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Renew Orleans?

Globalized Development and Worker Resistance after Katrina

2018
Author:

Aaron Schneider

Renew Orleans?

Urban development after disaster, the fading of black political clout, and the onset of gentrification

Through interviews and surveys, Aaron Schneider contrasts city sectors prioritized during post-Katrina recovery with neglected sectors. The result is a fine-grained view of the way labor markets are structured to the advantage of elites, emphasizing how dual development produces wealth for the few while distributing poverty and exclusion to the many on the basis of race, gender, and ethnicity.

Aaron Schneider provides a compelling—and heretofore untold—story of how power and poverty in New Orleans were restructured after Hurricane Katrina. A must-read, Renew Orleans? is an epic account of how a globally-oriented elite secured political power amidst the chaos, attempted to rebuild the city in their image, and met fierce resistance by working people.

Steve Striffler, coeditor of Working in the Big Easy: The History and Politics of Labor in New Orleans

Like no other American city, New Orleans since Hurricane Katrina offers powerful insight into issues of political economy in urban development and, in particular, how a city’s character changes after a disaster that spurs economic and political transition. In New Orleans, the hurricane upset an existing stalemate among rival factions of economic and political elites, and its aftermath facilitated the rise of a globally oriented faction of local capital.

In Renew Orleans? Aaron Schneider shows how some city leaders were able to access fragmented local institutions and capture areas of public policy vital to their development agenda. Through interviews and surveys with workers and advocates in construction, restaurants, shipyards, and hotel and casino cleaning, Schneider contrasts sectors prioritized during post-Katrina recovery with neglected sectors. The result is a fine-grained view of the way labor markets are structured to the advantage of elites, emphasizing how dual development produces wealth for the few while distributing poverty and exclusion to the many on the basis of race, gender, and ethnicity.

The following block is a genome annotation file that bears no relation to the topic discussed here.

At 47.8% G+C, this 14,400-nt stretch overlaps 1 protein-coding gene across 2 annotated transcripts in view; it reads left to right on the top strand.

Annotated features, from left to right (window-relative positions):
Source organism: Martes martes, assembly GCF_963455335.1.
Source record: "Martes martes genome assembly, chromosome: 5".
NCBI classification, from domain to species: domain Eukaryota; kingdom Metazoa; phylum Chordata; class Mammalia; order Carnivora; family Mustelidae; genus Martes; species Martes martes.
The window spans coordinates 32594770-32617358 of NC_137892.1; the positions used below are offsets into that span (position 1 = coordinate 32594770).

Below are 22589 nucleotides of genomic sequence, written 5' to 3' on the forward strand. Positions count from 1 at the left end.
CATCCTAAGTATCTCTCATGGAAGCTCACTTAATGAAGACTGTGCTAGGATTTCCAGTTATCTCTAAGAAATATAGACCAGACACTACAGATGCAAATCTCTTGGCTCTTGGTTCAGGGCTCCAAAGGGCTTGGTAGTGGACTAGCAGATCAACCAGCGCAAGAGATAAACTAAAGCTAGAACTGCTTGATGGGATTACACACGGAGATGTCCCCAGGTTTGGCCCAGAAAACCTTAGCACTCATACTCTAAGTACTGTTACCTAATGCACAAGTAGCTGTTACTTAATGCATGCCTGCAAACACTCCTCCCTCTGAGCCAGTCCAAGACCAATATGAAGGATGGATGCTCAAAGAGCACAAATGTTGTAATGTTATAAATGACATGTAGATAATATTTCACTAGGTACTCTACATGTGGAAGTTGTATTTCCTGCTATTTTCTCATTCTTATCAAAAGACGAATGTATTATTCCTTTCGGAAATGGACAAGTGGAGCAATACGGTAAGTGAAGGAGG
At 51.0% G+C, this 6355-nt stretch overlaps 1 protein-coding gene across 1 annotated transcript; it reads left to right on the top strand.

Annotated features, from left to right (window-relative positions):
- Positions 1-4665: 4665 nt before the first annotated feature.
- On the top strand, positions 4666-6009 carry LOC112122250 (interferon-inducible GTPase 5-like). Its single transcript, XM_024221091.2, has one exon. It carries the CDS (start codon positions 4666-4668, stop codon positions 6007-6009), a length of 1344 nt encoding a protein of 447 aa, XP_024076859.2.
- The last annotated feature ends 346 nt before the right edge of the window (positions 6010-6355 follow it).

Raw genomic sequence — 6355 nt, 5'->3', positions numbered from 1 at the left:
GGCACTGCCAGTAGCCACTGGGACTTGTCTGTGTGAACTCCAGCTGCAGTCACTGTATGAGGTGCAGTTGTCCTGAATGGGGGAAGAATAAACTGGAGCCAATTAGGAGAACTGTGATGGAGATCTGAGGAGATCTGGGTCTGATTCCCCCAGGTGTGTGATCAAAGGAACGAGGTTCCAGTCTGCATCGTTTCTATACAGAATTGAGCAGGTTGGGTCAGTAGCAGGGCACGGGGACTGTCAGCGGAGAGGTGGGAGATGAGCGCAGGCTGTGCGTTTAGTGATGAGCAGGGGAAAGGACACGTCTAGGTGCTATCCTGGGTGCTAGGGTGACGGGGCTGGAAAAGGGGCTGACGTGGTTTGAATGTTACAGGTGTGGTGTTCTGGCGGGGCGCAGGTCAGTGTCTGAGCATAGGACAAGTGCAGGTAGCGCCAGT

Schneider shows the way exploitation operates both in the workplace and the community, tracing working-class resistance that joins struggles for dignity at home and work. In the process, working classes and popular sectors put forth their own alternative forms of development.

Renew Orleans?

Aaron Schneider is Leo Block Chair and associate professor in the Josef Korbel School of International Relations at the University of Denver. He is author of State-Building and Tax Regimes in Central America.

Renew Orleans?

Aaron Schneider provides a compelling—and heretofore untold—story of how power and poverty in New Orleans were restructured after Hurricane Katrina. A must-read, Renew Orleans? is an epic account of how a globally-oriented elite secured political power amidst the chaos, attempted to rebuild the city in their image, and met fierce resistance by working people.

Steve Striffler, coeditor of Working in the Big Easy: The History and Politics of Labor in New Orleans

Aaron Schneider makes a unique contribution in situating New Orleans's political development, both pre- and post-Katrina, in relation to the city's evolving political economy. One of the book's distinctive contributions is that it connects the racial and cultural discourses through which local politics has been articulated to that evolving political economy and competition among governing elites. His analysis is deep, rich, and concrete; it makes an important intervention in the urban politics and political economy field and should be a touchstone for all subsequent scholarship on New Orleans.

Adolph Reed, Jr., University of Pennsylvania

Aaron Schneider’s Renew Orleans? gives us an unprecedented account of labor conditions in post-Katrina New Orleans and a critical examination of elite power in the city. Drawing on a wealth of quantitative and historical material, Schneider captures the experiences of the Crescent City’s laboring classes, whose plight has too often been neglected in popular celebrations of recovery. Renew Orleans? tells the story of those who are fighting for a more just New Orleans through unionization, community struggles, and sector-wide models of worker organizing.

Cedric Johnson, author of The Neoliberal Deluge: Hurricane Katrina, Late Capitalism, and the Remaking of New Orleans

Renew Orleans?

Introduction
1. Dual Development, Segmented Labor Markets, and Urban Regimes
2. The Rise of a Globally Oriented Elite in a Fragmented City
3. Satellite Governance, Public Finance, and Networks of Power
4. The Post-Katrina Political Transition
5. Globalized Construction and Ethnic Segmentation
6. Racial and Gender Segmentation in Tourism and Services
7. Deindustrialization versus Joined-up Workplace and Community Struggle
Conclusion

Acknowledgments
Appendix: Satellite Entities
Notes
Bibliography
Index